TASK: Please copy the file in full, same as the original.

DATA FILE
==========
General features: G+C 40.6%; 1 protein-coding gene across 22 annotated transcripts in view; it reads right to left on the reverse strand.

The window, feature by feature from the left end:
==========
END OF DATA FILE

General features: G+C 40.6%; 1 protein-coding gene across 22 annotated transcripts in view; it reads right to left on the reverse strand.

The window, feature by feature from the left end: